fbpx
Refugee Council of Australia
Two adjacent photos, one of man with bars to the left and another of a woman with symbolic bars
Home > Interesting publications > Beyond detention: Progress report by UNHCR

Beyond detention: Progress report by UNHCR

Two years ago, UNHCR launched its Global Strategy: Beyond Detention 2014-2019. In August 2016, UNHCR reported on its progress. The five-year strategy  involves 12 countries: Canada, Hungary, Indonesia, Israel, Lithuania, Malaysia, Malta, Mexico, Thailand, the United Kingdom, the United States and Zambia.

The three main goals of the strategy are to:

  • end the detention of children
  • ensure that alternatives to detention are available in law and implemented in practice, and
  • ensure that, where detention is necessary and unavoidable, its conditions meet international standards.

There have been some significant achievemences since the Strategy began, but there are still challenges for those countries to address.

End the detention of children

Compared to 2014, … a 14 per cent decrease in the number of children detained was observed … across the twelve focus countries.

Positive steps

In Israel and Lithuania, children are no longer detained. Mexico and Malta have adopted laws to prevent the detention of children. There have been legal decisions in the USA, Lithuania and Israel that are likely to lead to policies banning the detention of children.

All of the countries involved in the Strategy have engaged positively with community-based alternatives to the detention of children. Indonesia, Mexico and the United States are piloting projects to arrange care for children and families instead of detention.

Future directions

All of the countries need to make sure that children are not in detention. This must be enshrined in policy and implemented in practice. The countries involved must provide suitable care arrangements for all children.

Ensure alternatives to detention are available in law and implemented in practice

Overall, a need for greater transparency in quantitative reporting related to alternatives to detention was observed.

Positive steps

All of the countries moved towards implementing alternatives to detention in 2016. All have legal frameworks so that unaccompanied children and separated children, children in families and adults can be referred to alternatives to detention.

Canada, Indonesia, Lithuania, Malaysia, Mexico, the United Kingdom, the United States and Zambia have tested case management processes for alternatives to detention during a pilot project. Canada has set up a national alternative to detention program.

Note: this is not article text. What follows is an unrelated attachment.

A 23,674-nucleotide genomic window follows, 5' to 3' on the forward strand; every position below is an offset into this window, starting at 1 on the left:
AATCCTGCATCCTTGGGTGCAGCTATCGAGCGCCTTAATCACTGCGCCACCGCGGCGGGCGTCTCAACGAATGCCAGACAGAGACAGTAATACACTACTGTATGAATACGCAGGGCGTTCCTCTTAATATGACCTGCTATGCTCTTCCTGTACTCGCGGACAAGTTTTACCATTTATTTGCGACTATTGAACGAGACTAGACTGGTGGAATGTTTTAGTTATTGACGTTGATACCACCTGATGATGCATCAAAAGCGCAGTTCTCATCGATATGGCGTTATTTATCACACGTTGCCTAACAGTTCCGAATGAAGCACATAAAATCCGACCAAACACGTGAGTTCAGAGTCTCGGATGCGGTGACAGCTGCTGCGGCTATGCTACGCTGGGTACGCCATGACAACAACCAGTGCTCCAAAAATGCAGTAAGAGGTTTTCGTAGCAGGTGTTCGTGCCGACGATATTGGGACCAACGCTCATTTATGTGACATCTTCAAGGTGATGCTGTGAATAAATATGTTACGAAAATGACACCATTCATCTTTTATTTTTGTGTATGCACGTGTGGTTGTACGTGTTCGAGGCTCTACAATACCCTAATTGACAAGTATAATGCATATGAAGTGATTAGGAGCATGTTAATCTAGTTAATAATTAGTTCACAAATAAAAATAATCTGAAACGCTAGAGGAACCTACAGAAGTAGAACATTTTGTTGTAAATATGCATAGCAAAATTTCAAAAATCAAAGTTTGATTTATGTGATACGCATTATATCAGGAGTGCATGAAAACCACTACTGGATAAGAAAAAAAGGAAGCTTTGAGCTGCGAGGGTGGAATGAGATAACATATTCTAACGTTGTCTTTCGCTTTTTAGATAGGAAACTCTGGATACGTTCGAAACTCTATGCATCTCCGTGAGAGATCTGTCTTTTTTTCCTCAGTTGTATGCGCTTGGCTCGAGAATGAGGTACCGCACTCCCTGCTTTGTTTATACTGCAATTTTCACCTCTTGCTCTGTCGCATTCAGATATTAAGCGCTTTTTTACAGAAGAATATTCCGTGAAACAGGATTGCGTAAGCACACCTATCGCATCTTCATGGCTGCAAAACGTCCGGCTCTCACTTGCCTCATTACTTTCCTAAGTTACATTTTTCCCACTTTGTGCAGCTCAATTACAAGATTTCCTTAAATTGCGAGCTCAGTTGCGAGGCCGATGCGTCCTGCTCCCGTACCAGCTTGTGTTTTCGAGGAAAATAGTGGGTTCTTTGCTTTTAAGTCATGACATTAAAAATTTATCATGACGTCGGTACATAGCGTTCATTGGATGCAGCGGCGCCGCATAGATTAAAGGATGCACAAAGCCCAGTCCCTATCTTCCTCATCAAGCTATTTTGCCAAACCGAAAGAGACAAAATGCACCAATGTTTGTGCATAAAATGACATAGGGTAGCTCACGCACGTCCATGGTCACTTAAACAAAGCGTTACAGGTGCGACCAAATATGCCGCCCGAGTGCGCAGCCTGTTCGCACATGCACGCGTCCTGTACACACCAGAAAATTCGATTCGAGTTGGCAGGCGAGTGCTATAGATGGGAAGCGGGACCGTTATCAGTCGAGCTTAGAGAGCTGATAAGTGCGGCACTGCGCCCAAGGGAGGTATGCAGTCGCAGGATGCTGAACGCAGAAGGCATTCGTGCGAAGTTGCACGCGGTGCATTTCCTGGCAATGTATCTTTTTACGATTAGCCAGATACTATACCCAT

Future directions

All of the countries must implement consistent decision-making processes to ensure that individuals are appropriately referred to alternatives to detention and care arrangements befoe being considered for detention. There must be greater transparency in reporting the implementation of alternatives to detention.

Ensure that conditions of detention meet international standards

Similar to the situation at end of 2013, access to detention reviews (being the initial review of the detention decision, the regular periodic reviews of the necessity for the continuation of detention and habeas corpus) are not enshrined in national legislation in all focus countries.

Positive developments

Eight of the countries have placed a limit on the time a person can be detained. However, there has been limited progress in ensuring the conditions of detention meet international standards.

Future directions

People who are detained in Canada, Malaysia, Thailand and the UK face indefinite detention. Legal frameworks are needed to apply time limits to detention.

To meet international standards, most of the countries must stop detaining people who are seeking asylum alongside persons suspected or convicted of a crime. To comply with the 1951 Refugee Convention, these countries must ensure that people who are seeking asylum are not discriminated against or punished for entering or staying irregularly.

These countries need to provide people who are in detention with information about and access to legal advice and asylum procedures.

Read the reports

Read the progress report
Read the baseline report

Join the movement!

We need you to show our government that Australia cares about refugees. Help us by joining the movement so we can protect refugees, not punish them.

Join the campaign for humane refugee policy.

I Choose Humane - treat pepole seeking asylum like people

Find what you want

  • Category

  • Topic